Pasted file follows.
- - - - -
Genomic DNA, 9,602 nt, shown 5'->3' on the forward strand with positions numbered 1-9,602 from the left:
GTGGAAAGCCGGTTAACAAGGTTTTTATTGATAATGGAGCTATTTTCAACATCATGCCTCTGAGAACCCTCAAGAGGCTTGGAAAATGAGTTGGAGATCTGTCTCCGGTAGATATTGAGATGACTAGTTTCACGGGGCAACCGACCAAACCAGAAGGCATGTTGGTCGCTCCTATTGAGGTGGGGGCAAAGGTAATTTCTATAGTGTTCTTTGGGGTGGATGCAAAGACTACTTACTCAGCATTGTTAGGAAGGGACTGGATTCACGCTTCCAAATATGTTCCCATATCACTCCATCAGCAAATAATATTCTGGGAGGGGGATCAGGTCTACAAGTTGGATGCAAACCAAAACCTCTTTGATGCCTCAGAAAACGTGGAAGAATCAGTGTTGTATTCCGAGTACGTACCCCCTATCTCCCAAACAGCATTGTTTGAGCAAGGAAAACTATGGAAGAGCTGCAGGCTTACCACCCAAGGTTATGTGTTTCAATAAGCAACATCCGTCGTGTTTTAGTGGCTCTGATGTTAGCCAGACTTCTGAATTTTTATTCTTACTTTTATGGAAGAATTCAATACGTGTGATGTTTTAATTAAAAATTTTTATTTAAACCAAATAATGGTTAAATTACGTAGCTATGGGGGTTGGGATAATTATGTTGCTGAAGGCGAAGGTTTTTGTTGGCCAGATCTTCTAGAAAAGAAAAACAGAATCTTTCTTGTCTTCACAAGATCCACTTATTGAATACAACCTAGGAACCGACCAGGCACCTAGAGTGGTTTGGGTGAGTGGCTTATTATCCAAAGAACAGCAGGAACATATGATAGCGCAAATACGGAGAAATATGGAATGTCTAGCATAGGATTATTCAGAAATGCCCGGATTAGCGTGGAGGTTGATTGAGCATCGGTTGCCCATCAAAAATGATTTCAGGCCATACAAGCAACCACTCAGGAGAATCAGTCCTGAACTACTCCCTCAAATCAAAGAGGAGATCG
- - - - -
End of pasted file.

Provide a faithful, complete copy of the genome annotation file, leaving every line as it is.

Genomic DNA, 9,602 nt, shown 5'->3' on the forward strand with positions numbered 1-9,602 from the left:
GTGGAAAGCCGGTTAACAAGGTTTTTATTGATAATGGAGCTATTTTCAACATCATGCCTCTGAGAACCCTCAAGAGGCTTGGAAAATGAGTTGGAGATCTGTCTCCGGTAGATATTGAGATGACTAGTTTCACGGGGCAACCGACCAAACCAGAAGGCATGTTGGTCGCTCCTATTGAGGTGGGGGCAAAGGTAATTTCTATAGTGTTCTTTGGGGTGGATGCAAAGACTACTTACTCAGCATTGTTAGGAAGGGACTGGATTCACGCTTCCAAATATGTTCCCATATCACTCCATCAGCAAATAATATTCTGGGAGGGGGATCAGGTCTACAAGTTGGATGCAAACCAAAACCTCTTTGATGCCTCAGAAAACGTGGAAGAATCAGTGTTGTATTCCGAGTACGTACCCCCTATCTCCCAAACAGCATTGTTTGAGCAAGGAAAACTATGGAAGAGCTGCAGGCTTACCACCCAAGGTTATGTGTTTCAATAAGCAACATCCGTCGTGTTTTAGTGGCTCTGATGTTAGCCAGACTTCTGAATTTTTATTCTTACTTTTATGGAAGAATTCAATACGTGTGATGTTTTAATTAAAAATTTTTATTTAAACCAAATAATGGTTAAATTACGTAGCTATGGGGGTTGGGATAATTATGTTGCTGAAGGCGAAGGTTTTTGTTGGCCAGATCTTCTAGAAAAGAAAAACAGAATCTTTCTTGTCTTCACAAGATCCACTTATTGAATACAACCTAGGAACCGACCAGGCACCTAGAGTGGTTTGGGTGAGTGGCTTATTATCCAAAGAACAGCAGGAACATATGATAGCGCAAATACGGAGAAATATGGAATGTCTAGCATAGGATTATTCAGAAATGCCCGGATTAGCGTGGAGGTTGATTGAGCATCGGTTGCCCATCAAAAATGATTTCAGGCCATACAAGCAACCACTCAGGAGAATCAGTCCTGAACTACTCCCTCAAATCAAAGAGGAGATCG